Sorry to end on such a sour note, but I really did love this class. The search techniques and online tools that I learned have already payed off and I hope they continue to in the future. I would definitely recommend this class to all my friends, so I hope you will be offering it next fall. Thanks again.
What's better: Google Images or Flickr?
Google Images was developed in December 2001. It is a free service brought to you by Google that allows users to use keywords to search for images on the entire visible web. The site does not require any registration or information about the user.
How Images are Found:
To begin an image search, a user must develop a unique query to effectively use the search engine. One the search is entered, Google Images returns a page with the results. Each result shows a thumbnail of the image, a short description, image size, and the website where the image can be found. Google Images searches the filename, text pointing to the image, and text adjacent to the image to index each image and allow it to be searchable.
I have to admit, I use Google Images for almost every image search that I do. It provides very precise results and allows users to see a variety of image types. Glancing through the first 100 results for the query "hat", it looked like 85-90% were relevant. The benefit of being a subsidiary of one of the best companies in the world (Google) obviously has its benefits, and those benefits are portrayed though Google Images.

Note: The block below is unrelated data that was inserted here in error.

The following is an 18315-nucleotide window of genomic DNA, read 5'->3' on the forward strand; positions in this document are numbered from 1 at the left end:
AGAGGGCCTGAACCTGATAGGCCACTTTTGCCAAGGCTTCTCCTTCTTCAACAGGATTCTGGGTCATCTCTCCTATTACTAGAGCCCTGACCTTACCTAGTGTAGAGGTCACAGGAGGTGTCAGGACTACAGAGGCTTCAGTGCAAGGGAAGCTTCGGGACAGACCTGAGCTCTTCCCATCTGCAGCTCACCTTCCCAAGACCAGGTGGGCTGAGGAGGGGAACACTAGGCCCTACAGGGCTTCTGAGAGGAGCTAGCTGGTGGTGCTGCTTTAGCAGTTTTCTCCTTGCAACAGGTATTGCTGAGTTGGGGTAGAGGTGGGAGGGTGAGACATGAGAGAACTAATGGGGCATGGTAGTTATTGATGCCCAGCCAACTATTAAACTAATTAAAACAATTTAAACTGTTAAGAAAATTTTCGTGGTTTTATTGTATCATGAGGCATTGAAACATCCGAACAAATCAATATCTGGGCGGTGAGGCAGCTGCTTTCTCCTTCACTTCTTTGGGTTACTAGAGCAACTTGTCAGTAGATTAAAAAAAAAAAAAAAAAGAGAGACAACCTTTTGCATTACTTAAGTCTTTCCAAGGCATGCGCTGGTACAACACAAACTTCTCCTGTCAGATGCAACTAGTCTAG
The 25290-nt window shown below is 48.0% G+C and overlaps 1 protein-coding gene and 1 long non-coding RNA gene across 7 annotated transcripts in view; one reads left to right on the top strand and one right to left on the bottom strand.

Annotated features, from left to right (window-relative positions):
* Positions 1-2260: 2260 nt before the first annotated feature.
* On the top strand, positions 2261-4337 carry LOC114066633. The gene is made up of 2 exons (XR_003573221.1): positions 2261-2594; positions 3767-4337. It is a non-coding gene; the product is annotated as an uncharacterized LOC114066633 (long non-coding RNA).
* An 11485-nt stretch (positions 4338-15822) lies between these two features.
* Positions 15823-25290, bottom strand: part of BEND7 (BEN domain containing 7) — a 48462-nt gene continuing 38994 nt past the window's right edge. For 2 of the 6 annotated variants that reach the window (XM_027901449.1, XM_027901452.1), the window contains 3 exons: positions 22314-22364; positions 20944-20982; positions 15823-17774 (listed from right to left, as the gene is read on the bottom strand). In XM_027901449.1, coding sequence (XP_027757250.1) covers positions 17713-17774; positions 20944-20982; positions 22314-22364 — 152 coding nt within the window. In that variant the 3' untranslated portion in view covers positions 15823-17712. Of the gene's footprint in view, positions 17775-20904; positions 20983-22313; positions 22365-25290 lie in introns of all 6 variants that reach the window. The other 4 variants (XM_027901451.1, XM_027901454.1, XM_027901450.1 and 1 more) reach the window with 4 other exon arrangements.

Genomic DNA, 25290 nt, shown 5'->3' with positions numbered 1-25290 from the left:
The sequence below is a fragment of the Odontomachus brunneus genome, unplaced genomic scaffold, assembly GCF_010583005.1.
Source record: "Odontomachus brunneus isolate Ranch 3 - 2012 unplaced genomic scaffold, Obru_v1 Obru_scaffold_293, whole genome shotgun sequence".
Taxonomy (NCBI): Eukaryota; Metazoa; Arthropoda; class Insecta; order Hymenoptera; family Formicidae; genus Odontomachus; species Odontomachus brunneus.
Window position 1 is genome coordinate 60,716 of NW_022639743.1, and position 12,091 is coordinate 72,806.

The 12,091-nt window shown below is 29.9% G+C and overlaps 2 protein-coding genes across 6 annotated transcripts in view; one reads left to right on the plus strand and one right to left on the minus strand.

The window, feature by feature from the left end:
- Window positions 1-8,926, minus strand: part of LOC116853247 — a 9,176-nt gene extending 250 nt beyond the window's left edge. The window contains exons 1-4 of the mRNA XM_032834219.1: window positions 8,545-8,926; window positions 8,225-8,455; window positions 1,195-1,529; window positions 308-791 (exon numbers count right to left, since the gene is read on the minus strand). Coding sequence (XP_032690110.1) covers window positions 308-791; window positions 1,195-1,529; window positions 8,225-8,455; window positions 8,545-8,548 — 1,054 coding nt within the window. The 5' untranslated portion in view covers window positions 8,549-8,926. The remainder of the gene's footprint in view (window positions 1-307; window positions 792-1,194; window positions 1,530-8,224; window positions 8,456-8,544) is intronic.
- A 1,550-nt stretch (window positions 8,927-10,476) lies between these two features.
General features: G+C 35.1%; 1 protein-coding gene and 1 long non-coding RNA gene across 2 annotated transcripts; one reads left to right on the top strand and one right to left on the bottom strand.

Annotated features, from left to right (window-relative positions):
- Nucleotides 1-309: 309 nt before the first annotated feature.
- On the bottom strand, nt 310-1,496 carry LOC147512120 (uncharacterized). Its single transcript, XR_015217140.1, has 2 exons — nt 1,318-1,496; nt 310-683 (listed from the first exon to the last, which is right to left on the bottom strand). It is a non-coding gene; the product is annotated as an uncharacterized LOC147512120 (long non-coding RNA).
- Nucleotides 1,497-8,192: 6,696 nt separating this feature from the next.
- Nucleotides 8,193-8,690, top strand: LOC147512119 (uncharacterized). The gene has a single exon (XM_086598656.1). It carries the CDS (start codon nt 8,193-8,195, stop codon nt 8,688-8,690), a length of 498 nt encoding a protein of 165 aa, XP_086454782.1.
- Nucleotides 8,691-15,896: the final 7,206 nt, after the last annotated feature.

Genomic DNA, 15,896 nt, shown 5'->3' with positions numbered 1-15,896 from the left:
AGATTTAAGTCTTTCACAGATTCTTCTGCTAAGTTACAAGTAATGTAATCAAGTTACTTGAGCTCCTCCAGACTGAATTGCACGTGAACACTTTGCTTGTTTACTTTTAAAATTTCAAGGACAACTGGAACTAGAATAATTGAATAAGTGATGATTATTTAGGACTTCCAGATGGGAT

One of my favorite features is the frame that pops up after clicking the thumbnail. Having this frame allows users to easily get back to the search results, while still allowing them get the context of the image and obtain a bigger picture if necessary.
Another feature that makes Google Images my preferred image search engine is the standard Google interface that I am very familiar with.
Google's Advanced search engine is another beneficial feature. It allows users to narrow down their results based on content, size, filetype, coloration, domain, and filtering options.
Flickr is a web based photo sharing platform. Its popularity has surged since February of 2004 due to the strong support by bloggers because of the online community tools that allows users to tag and browse photos by folksomic means. Registration is required to upload pictures but not view them. A simple Yahoo! account gives you full access to the site.Yahoo! Acquired Flickr in March 2005 and used it to replace their outdated Yahoo! Photos.